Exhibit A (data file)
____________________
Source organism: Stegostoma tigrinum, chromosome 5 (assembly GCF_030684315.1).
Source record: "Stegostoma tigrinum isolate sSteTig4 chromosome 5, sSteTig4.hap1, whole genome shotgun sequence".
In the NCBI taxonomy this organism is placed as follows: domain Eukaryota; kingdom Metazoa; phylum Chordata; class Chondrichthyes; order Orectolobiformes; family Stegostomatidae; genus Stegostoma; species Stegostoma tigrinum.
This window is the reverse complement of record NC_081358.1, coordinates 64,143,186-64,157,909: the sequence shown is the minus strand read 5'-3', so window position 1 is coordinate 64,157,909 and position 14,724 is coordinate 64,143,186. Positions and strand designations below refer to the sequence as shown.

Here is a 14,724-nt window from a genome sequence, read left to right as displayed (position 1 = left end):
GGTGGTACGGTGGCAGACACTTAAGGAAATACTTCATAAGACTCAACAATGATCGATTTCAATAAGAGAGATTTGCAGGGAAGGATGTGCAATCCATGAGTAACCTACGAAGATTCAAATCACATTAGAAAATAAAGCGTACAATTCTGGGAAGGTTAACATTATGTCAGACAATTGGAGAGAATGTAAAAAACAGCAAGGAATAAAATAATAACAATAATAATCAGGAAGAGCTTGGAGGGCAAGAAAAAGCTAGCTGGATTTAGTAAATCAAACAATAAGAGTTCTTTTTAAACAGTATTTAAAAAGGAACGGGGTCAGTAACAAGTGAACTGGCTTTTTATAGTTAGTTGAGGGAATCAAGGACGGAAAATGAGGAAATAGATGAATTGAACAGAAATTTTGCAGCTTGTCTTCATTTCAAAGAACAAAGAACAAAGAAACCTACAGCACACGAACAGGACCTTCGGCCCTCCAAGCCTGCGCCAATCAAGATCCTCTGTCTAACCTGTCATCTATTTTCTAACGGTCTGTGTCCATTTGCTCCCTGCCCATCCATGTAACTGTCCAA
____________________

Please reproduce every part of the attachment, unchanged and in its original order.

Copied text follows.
Source organism: Stegostoma tigrinum, chromosome 5 (assembly GCF_030684315.1).
Source record: "Stegostoma tigrinum isolate sSteTig4 chromosome 5, sSteTig4.hap1, whole genome shotgun sequence".
In the NCBI taxonomy this organism is placed as follows: domain Eukaryota; kingdom Metazoa; phylum Chordata; class Chondrichthyes; order Orectolobiformes; family Stegostomatidae; genus Stegostoma; species Stegostoma tigrinum.
This window is the reverse complement of record NC_081358.1, coordinates 64,143,186-64,157,909: the sequence shown is the minus strand read 5'-3', so window position 1 is coordinate 64,157,909 and position 14,724 is coordinate 64,143,186. Positions and strand designations below refer to the sequence as shown.

Here is a 14,724-nt window from a genome sequence, read left to right as displayed (position 1 = left end):
GGTGGTACGGTGGCAGACACTTAAGGAAATACTTCATAAGACTCAACAATGATCGATTTCAATAAGAGAGATTTGCAGGGAAGGATGTGCAATCCATGAGTAACCTACGAAGATTCAAATCACATTAGAAAATAAAGCGTACAATTCTGGGAAGGTTAACATTATGTCAGACAATTGGAGAGAATGTAAAAAACAGCAAGGAATAAAATAATAACAATAATAATCAGGAAGAGCTTGGAGGGCAAGAAAAAGCTAGCTGGATTTAGTAAATCAAACAATAAGAGTTCTTTTTAAACAGTATTTAAAAAGGAACGGGGTCAGTAACAAGTGAACTGGCTTTTTATAGTTAGTTGAGGGAATCAAGGACGGAAAATGAGGAAATAGATGAATTGAACAGAAATTTTGCAGCTTGTCTTCATTTCAAAGAACAAAGAACAAAGAAACCTACAGCACACGAACAGGACCTTCGGCCCTCCAAGCCTGCGCCAATCAAGATCCTCTGTCTAACCTGTCATCTATTTTCTAACGGTCTGTGTCCATTTGCTCCCTGCCCATCCATGTAACTGTCCAA